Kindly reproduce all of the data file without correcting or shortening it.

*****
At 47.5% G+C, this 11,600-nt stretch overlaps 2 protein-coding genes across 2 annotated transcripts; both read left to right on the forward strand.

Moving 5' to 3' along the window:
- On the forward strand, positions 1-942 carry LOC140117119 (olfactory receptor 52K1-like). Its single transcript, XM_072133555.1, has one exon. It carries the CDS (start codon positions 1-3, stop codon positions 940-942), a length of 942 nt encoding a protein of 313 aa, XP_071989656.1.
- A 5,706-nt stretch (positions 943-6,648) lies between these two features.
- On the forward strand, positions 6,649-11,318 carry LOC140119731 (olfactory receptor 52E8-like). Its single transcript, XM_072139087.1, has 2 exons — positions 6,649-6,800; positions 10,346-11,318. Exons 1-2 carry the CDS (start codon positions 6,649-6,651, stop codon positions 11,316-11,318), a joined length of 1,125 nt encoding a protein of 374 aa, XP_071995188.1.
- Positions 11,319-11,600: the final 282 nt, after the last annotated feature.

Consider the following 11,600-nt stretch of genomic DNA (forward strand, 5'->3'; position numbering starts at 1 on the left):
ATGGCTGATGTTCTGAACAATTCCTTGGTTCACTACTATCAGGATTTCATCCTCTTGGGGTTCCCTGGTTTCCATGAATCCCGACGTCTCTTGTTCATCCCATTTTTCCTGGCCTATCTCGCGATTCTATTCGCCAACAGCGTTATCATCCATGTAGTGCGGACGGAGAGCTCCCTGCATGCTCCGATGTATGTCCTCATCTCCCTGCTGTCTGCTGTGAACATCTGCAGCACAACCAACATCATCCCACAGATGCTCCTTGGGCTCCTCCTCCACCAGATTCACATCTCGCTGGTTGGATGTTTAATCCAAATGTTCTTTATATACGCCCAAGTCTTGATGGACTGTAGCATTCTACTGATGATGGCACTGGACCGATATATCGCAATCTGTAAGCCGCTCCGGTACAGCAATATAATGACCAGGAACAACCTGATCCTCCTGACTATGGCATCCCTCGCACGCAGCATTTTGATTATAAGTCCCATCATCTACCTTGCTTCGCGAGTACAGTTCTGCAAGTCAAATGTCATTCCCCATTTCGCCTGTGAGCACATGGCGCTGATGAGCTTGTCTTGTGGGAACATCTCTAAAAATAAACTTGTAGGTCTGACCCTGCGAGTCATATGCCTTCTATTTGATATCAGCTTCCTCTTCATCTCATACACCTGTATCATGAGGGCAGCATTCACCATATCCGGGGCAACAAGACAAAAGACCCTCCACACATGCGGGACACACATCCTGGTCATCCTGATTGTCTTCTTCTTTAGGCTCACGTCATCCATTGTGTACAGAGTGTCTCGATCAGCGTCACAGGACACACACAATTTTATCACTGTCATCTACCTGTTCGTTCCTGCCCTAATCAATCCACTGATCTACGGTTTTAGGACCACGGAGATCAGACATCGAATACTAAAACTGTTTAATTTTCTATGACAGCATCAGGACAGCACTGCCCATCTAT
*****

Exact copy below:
At 47.5% G+C, this 11,600-nt stretch overlaps 2 protein-coding genes across 2 annotated transcripts; both read left to right on the forward strand.

Moving 5' to 3' along the window:
- On the forward strand, positions 1-942 carry LOC140117119 (olfactory receptor 52K1-like). Its single transcript, XM_072133555.1, has one exon. It carries the CDS (start codon positions 1-3, stop codon positions 940-942), a length of 942 nt encoding a protein of 313 aa, XP_071989656.1.
- A 5,706-nt stretch (positions 943-6,648) lies between these two features.
- On the forward strand, positions 6,649-11,318 carry LOC140119731 (olfactory receptor 52E8-like). Its single transcript, XM_072139087.1, has 2 exons — positions 6,649-6,800; positions 10,346-11,318. Exons 1-2 carry the CDS (start codon positions 6,649-6,651, stop codon positions 11,316-11,318), a joined length of 1,125 nt encoding a protein of 374 aa, XP_071995188.1.
- Positions 11,319-11,600: the final 282 nt, after the last annotated feature.

Consider the following 11,600-nt stretch of genomic DNA (forward strand, 5'->3'; position numbering starts at 1 on the left):
ATGGCTGATGTTCTGAACAATTCCTTGGTTCACTACTATCAGGATTTCATCCTCTTGGGGTTCCCTGGTTTCCATGAATCCCGACGTCTCTTGTTCATCCCATTTTTCCTGGCCTATCTCGCGATTCTATTCGCCAACAGCGTTATCATCCATGTAGTGCGGACGGAGAGCTCCCTGCATGCTCCGATGTATGTCCTCATCTCCCTGCTGTCTGCTGTGAACATCTGCAGCACAACCAACATCATCCCACAGATGCTCCTTGGGCTCCTCCTCCACCAGATTCACATCTCGCTGGTTGGATGTTTAATCCAAATGTTCTTTATATACGCCCAAGTCTTGATGGACTGTAGCATTCTACTGATGATGGCACTGGACCGATATATCGCAATCTGTAAGCCGCTCCGGTACAGCAATATAATGACCAGGAACAACCTGATCCTCCTGACTATGGCATCCCTCGCACGCAGCATTTTGATTATAAGTCCCATCATCTACCTTGCTTCGCGAGTACAGTTCTGCAAGTCAAATGTCATTCCCCATTTCGCCTGTGAGCACATGGCGCTGATGAGCTTGTCTTGTGGGAACATCTCTAAAAATAAACTTGTAGGTCTGACCCTGCGAGTCATATGCCTTCTATTTGATATCAGCTTCCTCTTCATCTCATACACCTGTATCATGAGGGCAGCATTCACCATATCCGGGGCAACAAGACAAAAGACCCTCCACACATGCGGGACACACATCCTGGTCATCCTGATTGTCTTCTTCTTTAGGCTCACGTCATCCATTGTGTACAGAGTGTCTCGATCAGCGTCACAGGACACACACAATTTTATCACTGTCATCTACCTGTTCGTTCCTGCCCTAATCAATCCACTGATCTACGGTTTTAGGACCACGGAGATCAGACATCGAATACTAAAACTGTTTAATTTTCTATGACAGCATCAGGACAGCACTGCCCATCTAT